Richard J. Goodrich


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The Peripatetic Historian: Via Romea Germanica - Introduction

The apostle at the end of the journey. Rome, Italy.

It was a long walk. 

In the summer of 2019, my wife, Mary, and I hiked 650 miles along the Via Romea Germanica. We started in the alpine town of Brennero, right on the Austrian/Italian border, and proceeded south, down the spine of Italy, to the city of Rome. We suffered the usual misfortunes and misadventures of the long-distance walker: trails that proved false, paths overgrown with blackberry brambles, guidebooks that puzzled more than enlightened. 

The Via Romea Germanica is a relatively new pilgrimage route. It purports to follow a traditional route south from Brennero, a series of stages outlined in Abbot Alberto of Stade's journal (written around the year 1236) but, as I will discuss in future installments of this series, I am not completely convinced that the modern trail always follows the historic course.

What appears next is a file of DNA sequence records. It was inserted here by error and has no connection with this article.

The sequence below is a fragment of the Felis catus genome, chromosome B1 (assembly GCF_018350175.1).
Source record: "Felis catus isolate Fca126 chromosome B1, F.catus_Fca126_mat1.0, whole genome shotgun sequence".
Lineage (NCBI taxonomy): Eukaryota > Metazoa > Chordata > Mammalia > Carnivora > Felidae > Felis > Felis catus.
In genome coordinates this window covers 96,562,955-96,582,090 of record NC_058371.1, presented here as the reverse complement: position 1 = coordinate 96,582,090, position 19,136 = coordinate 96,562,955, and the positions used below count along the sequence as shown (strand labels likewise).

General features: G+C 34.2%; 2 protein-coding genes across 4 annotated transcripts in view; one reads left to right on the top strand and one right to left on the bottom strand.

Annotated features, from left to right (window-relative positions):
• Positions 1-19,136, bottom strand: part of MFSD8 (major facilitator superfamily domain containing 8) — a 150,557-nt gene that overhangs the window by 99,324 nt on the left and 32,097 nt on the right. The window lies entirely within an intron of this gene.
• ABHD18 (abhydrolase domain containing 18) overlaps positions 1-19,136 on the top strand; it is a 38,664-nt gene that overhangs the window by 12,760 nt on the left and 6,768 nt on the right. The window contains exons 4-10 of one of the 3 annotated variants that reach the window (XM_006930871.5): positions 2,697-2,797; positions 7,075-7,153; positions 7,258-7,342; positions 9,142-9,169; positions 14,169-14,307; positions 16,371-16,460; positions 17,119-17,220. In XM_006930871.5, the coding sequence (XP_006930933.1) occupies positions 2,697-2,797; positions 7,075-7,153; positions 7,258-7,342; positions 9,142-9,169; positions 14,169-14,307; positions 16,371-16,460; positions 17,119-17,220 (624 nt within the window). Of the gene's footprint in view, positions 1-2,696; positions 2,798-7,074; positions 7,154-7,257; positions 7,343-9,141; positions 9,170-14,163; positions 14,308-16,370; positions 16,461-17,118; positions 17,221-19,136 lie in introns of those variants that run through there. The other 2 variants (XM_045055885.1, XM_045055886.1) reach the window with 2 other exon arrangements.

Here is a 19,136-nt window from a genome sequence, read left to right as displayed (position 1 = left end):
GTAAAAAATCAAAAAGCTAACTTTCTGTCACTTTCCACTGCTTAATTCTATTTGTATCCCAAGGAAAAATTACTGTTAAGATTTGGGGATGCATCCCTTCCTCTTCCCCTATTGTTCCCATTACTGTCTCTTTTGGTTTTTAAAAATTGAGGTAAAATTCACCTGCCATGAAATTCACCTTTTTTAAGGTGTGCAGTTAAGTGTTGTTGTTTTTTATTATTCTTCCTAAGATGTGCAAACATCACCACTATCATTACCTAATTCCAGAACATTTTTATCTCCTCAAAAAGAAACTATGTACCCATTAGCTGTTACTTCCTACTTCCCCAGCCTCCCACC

Footsore, drained by the sun of an unusually hot summer, we limped into the city of Rome on July 16. Amid the crowds disgorged from the tour buses, we gazed at the magnificent St Peter's Basilica, knowing that we, like hundreds of thousands of pilgrims before us, had experienced an epic journey.

Our route and mode of transportation (two feet) carried us far from the beaten tourist trail. The myth that everyone in Italy speaks English is - well, a myth. Get away from Rome, Venice, and Florence, and you will discover an Italy that requires some facility in the country's language. You will find small towns and tiny villages that attract no tourist attention. You will see an authentic Italy - a country with her makeup off.

It was a fabulous experience, and despite a few grumbles along the way, I would do it again in a moment. So cinch up your backpack straps and let us get started. It's a long way to Rome, but it all begins with that first step.

Next: Episode 1: Brennero to Vipiteno


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